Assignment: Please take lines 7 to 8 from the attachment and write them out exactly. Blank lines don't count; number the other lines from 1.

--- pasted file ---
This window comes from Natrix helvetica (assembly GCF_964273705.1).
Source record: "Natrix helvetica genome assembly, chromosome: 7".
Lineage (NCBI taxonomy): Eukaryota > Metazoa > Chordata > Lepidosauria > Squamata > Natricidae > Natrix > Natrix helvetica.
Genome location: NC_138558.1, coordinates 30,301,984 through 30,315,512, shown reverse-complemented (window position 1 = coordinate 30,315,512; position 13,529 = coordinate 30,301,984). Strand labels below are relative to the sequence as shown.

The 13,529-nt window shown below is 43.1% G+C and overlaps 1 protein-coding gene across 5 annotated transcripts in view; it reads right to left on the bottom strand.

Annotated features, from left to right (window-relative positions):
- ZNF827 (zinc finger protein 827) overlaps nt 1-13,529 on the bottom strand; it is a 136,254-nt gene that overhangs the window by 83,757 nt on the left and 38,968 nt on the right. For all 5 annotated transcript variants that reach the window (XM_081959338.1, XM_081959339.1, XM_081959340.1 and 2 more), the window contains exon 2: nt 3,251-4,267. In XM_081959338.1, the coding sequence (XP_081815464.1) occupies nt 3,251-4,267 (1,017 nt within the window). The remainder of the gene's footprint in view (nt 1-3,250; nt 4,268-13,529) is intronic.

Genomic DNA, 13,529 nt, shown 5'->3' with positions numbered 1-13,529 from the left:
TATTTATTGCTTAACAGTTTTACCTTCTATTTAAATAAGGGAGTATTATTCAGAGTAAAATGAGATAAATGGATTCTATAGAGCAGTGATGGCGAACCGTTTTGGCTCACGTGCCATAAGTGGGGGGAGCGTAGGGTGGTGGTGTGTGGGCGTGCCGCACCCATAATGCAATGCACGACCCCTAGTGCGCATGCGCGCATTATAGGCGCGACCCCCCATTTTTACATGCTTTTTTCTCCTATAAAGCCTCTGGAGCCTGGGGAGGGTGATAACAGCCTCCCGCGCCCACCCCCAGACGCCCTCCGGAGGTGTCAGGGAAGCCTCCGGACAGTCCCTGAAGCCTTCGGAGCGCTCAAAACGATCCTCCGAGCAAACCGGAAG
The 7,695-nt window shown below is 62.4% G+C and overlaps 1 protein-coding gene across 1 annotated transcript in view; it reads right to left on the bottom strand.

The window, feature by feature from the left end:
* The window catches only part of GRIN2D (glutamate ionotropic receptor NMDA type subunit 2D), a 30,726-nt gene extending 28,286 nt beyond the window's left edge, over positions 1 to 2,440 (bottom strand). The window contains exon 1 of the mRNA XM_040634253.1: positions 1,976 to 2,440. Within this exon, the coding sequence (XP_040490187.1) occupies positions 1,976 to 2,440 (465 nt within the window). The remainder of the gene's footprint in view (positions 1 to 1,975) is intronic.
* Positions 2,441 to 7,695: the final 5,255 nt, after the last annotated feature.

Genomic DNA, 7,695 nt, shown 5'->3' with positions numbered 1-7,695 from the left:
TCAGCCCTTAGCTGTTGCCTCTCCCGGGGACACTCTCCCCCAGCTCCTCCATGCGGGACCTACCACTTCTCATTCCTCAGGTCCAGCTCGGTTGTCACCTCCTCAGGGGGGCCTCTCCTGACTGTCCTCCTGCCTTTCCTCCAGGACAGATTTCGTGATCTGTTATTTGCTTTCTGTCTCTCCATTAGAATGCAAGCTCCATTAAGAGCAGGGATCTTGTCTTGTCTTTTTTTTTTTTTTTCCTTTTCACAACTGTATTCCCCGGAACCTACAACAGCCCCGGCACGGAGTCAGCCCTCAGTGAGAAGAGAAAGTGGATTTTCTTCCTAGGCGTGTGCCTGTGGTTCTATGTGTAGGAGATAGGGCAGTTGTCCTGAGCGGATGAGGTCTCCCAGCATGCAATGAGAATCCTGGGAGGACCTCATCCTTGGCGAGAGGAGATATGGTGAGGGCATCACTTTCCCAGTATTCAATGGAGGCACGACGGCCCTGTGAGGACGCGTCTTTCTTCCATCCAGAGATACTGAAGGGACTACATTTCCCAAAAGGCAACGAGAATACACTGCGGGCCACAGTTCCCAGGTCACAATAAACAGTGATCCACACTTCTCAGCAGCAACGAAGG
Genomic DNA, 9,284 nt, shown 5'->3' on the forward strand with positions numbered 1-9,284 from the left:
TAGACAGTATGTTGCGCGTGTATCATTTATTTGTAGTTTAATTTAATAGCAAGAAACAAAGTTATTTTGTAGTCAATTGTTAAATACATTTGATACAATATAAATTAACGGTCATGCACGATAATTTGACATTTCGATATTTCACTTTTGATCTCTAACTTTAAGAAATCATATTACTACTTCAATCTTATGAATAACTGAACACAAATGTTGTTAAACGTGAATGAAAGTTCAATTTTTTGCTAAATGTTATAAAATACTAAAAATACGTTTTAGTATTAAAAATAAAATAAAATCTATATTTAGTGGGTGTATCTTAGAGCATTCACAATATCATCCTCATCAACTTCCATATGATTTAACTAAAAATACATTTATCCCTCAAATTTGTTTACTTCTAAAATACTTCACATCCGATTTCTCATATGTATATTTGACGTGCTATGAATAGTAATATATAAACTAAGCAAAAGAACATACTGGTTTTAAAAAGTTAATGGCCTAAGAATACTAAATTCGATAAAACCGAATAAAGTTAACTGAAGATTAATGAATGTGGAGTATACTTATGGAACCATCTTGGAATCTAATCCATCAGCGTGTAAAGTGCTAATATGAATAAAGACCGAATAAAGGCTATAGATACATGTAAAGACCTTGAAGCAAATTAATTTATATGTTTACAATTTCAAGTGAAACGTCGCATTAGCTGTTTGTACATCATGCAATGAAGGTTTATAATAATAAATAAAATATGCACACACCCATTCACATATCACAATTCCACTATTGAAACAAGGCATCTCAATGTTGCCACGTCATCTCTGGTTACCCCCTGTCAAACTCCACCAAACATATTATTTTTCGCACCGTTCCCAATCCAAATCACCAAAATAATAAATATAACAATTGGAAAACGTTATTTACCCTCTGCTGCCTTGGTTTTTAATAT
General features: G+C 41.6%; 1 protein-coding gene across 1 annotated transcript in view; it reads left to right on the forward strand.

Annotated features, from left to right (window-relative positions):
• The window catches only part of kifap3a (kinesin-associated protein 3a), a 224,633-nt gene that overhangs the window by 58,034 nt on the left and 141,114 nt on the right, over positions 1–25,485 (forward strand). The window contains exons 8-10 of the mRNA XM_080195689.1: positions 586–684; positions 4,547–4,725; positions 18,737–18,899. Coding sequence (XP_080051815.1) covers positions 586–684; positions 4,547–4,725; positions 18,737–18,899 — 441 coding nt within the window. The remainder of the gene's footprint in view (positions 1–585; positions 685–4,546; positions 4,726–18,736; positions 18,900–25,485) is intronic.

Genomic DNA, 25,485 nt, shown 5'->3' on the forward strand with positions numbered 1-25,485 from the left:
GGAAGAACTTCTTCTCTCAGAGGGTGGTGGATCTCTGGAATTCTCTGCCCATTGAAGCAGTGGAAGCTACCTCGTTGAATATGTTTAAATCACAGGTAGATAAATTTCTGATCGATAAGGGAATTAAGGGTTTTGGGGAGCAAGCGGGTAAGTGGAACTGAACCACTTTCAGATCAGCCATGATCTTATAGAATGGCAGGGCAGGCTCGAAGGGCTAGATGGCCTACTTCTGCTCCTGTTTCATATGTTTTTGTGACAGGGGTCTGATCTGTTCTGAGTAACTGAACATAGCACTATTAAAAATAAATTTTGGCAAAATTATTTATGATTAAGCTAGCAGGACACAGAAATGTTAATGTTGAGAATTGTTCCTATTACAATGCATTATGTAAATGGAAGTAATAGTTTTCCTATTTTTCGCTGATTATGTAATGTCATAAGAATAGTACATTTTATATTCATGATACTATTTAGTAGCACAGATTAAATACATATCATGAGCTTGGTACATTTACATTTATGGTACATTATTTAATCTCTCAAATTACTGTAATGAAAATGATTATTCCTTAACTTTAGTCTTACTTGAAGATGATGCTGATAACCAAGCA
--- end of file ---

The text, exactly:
- ZNF827 (zinc finger protein 827) overlaps nt 1-13,529 on the bottom strand; it is a 136,254-nt gene that overhangs the window by 83,757 nt on the left and 38,968 nt on the right. For all 5 annotated transcript variants that reach the window (XM_081959338.1, XM_081959339.1, XM_081959340.1 and 2 more), the window contains exon 2: nt 3,251-4,267. In XM_081959338.1, the coding sequence (XP_081815464.1) occupies nt 3,251-4,267 (1,017 nt within the window). The remainder of the gene's footprint in view (nt 1-3,250; nt 4,268-13,529) is intronic.

Genomic DNA, 13,529 nt, shown 5'->3' with positions numbered 1-13,529 from the left: